All of this makes me long for days past in South-East Asia -- the thick, sweet coffee of Indonesia, the dense chocolate of the Philippines drunk with sticky rice confections on a hot afternoon, the delicacy of young coconut meat scooped right out of the shell, its juice mixed with condensed milk on a rural Philippine isle. Amrita indeed.
North Indian Sweet Lassi
My mother, a yogurt lover though not necessarily an Indian food devotee, fell in love with this drink and found that it cured an upset tummy. Consider it for a delicious cure next time you're feeling a little under the weather.
3/4 cup good whole-milk yogurt
1/4 cup water
1/2 teaspoon sugar (or more to taste)
1 tablespoon mango pulp (optional)*
1-2 pinches cardamom
Mix together the yogurt, water, sugar and mango pulp. Swirl the cardamom across the top.
*Available in Indian grocery stores in 30-ounce cans. Once you've used your tablespoon or two, the mango pulp keeps in the refrigerator in a plastic container for a week or two and in the freezer for much longer. It is delicious for drizzling over ice cream, serving with pancakes, making into a sorbet or a Vietnamese fruit shake (see below). Or perhaps you'll just get hooked on lassi.
North Indian Salty Lassi
Salt is not a flavor most westerners enjoy in a drink. But once you get a taste for it, the mix of yogurt, salt and cumin is delicious, particularly with a little heat.
1/8 teaspoon cumin seed
3/4 cup good whole-milk yogurt
1/4 cup water
1/8 teaspoon salt
ground cayenne pepper or other hot chili, to your taste
1. Toast cumin seeds in a hot skillet, stirring constantly until they release their aroma, being careful not to burn them.
2. Mix together the yogurt, water and salt. Sprinkle with cumin seed and hot pepper.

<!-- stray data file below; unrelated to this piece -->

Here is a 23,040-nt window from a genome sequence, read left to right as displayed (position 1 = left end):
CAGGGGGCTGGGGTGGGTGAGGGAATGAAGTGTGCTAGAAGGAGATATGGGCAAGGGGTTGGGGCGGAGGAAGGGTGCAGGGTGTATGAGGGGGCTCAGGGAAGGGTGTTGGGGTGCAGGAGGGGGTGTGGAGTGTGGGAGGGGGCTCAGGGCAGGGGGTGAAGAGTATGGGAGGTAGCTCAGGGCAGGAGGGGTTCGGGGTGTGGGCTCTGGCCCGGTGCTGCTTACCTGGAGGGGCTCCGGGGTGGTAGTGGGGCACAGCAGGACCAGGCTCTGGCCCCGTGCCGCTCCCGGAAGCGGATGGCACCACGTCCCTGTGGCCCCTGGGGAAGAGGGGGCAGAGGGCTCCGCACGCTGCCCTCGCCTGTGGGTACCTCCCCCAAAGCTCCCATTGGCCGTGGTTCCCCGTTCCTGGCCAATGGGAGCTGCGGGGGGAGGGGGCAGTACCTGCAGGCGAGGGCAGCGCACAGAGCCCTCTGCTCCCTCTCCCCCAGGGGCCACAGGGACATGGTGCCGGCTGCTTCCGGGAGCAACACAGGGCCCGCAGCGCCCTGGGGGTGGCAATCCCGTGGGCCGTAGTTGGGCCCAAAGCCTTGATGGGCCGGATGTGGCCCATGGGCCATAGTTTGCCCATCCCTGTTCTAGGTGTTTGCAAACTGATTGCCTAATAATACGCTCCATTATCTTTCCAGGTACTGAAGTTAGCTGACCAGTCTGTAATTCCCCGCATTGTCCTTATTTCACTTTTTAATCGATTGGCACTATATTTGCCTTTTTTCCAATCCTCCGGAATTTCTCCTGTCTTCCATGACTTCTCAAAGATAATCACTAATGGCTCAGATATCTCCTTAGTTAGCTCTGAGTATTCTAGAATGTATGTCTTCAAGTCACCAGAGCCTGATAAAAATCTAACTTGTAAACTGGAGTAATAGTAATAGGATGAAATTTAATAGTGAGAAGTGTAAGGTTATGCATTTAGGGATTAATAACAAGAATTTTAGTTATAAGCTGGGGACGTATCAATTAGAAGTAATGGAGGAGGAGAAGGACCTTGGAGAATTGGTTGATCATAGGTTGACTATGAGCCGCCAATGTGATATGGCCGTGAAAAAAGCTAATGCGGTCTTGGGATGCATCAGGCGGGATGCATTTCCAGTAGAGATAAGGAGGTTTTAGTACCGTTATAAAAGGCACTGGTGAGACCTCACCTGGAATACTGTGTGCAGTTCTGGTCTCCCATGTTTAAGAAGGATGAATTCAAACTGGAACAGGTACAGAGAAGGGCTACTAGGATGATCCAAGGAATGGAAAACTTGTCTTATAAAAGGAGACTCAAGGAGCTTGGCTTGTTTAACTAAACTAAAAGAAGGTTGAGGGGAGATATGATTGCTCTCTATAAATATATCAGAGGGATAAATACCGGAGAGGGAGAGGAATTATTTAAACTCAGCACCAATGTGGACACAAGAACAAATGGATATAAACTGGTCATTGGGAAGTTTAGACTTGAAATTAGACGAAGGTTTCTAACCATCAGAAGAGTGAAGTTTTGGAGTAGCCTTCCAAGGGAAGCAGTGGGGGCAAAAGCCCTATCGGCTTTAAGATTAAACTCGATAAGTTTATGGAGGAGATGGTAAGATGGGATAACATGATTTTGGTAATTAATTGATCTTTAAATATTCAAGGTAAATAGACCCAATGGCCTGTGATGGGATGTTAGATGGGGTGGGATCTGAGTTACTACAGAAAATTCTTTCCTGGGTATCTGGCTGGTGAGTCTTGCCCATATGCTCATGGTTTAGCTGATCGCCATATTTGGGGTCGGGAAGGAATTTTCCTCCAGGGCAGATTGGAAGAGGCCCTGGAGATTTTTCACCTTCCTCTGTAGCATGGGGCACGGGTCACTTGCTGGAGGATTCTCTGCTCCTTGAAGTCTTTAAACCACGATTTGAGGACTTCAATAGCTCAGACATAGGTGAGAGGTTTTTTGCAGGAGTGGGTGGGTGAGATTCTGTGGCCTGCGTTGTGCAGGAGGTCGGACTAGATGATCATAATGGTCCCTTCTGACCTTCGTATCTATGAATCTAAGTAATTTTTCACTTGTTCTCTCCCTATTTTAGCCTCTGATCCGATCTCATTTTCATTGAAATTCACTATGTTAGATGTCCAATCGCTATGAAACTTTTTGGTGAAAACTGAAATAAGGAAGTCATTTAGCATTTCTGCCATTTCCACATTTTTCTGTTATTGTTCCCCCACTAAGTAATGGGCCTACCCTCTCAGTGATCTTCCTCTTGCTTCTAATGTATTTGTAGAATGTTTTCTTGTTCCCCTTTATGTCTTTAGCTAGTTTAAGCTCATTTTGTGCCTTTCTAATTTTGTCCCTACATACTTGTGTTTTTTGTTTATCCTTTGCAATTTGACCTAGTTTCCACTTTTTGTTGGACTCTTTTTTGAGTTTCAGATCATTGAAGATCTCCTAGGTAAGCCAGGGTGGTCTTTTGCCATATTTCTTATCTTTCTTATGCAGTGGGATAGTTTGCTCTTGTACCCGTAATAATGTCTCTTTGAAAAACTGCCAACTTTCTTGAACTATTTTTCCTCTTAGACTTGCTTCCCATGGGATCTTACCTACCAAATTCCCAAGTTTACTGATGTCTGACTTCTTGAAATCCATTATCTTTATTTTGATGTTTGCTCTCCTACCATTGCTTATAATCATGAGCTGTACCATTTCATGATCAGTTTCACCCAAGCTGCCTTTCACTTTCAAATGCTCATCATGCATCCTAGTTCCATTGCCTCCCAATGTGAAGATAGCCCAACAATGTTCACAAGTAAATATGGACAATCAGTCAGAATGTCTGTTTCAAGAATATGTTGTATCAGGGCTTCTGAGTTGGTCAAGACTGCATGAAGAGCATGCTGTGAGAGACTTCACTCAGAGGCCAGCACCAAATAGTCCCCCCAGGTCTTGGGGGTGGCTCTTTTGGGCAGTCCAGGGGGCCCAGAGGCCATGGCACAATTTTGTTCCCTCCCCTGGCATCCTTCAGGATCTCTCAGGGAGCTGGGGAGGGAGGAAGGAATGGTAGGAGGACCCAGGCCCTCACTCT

Vietnamese Avocado Shake
Tai Nguyen of Vi's warns that the Vietnamese like these drinks extremely sweet. Adjust the sugar to your taste. This is so thick you'll need a spoon and so rich you might decide to share it with a friend. If you use mango pulp, omit the sugar because the mango is already sweetened.
1 medium avocado
1/4 cup condensed milk
1 - 2 tablespoons sugar (to taste)
1 cup ice
Throw everything in a blender and process until consistency is smooth.
serves six to eight
This recipe, adapted from Jennifer Brennan's The Original Thai Cookbook, produces a concentrate which is poured over a generous serving of ice. Oil from the lime skins provides the intense flavor of this drink. Just be careful not to steep the rinds too long or the drink will be bitter.
6 fresh limes
1/2 cup granulated sugar
2 1/2 cups boiling water
1/2 teaspoon salt
12 ice cubes
1. Roll limes on a cutting board using hard pressure with your hand to loosen flesh and release juice easily.
2. Cut limes in half and squeeze juice, minus seeds and pith, into a jug. Reserve rinds.
3. Place rinds in another jug and cover with sugar. Pour in boiling water and allow to steep five to 10 minutes depending on your taste. Five minutes will be intensely limy; 10 will have a hint of bitterness. Add salt and stir thoroughly.
4. Strain warm liquid into juice. Add ice cubes and refrigerate. Serve over at least four additional ice cubes.
Salabat (Philippine Ginger Tea)
serve four or five
This recipe comes from Violeta Noriega's Philippine Recipes Made Easy. Try it on a cold, rainy night when you need something to warm your innards.
2-3 inches of fresh ginger, crushed
2 tablespoons brown sugar
4-5 cups water
Boil all ingredients together for seven-10 minutes. Serve hot.
Lemon Grass Tea
serves two or three
Keith Dan of Angkor Wat claims that lemon grass tea is good for hangovers. It is also simply a tasty, refreshing drink. Find the lemon grass at a Chinatown store or a market frequented by Asian shoppers.
1 bunch of lemon grass (six to eight stalks)
2 cups water
1. Cut bottom from stalks and discard. Remove any loose outer layer and upper end if it is brown or dry. Wash and dry. Cut stalks into one- to two-inch lengths and julienne.
2. Set julienned strips on a flat plate or basket in a warm dry place for a week or more to dry.
3. To brew, take a loose handful of lemon grass and place in a saucepan with two cups of water. Bring to a boil and simmer for 12 to 15 minutes. Strain into a kettle and serve.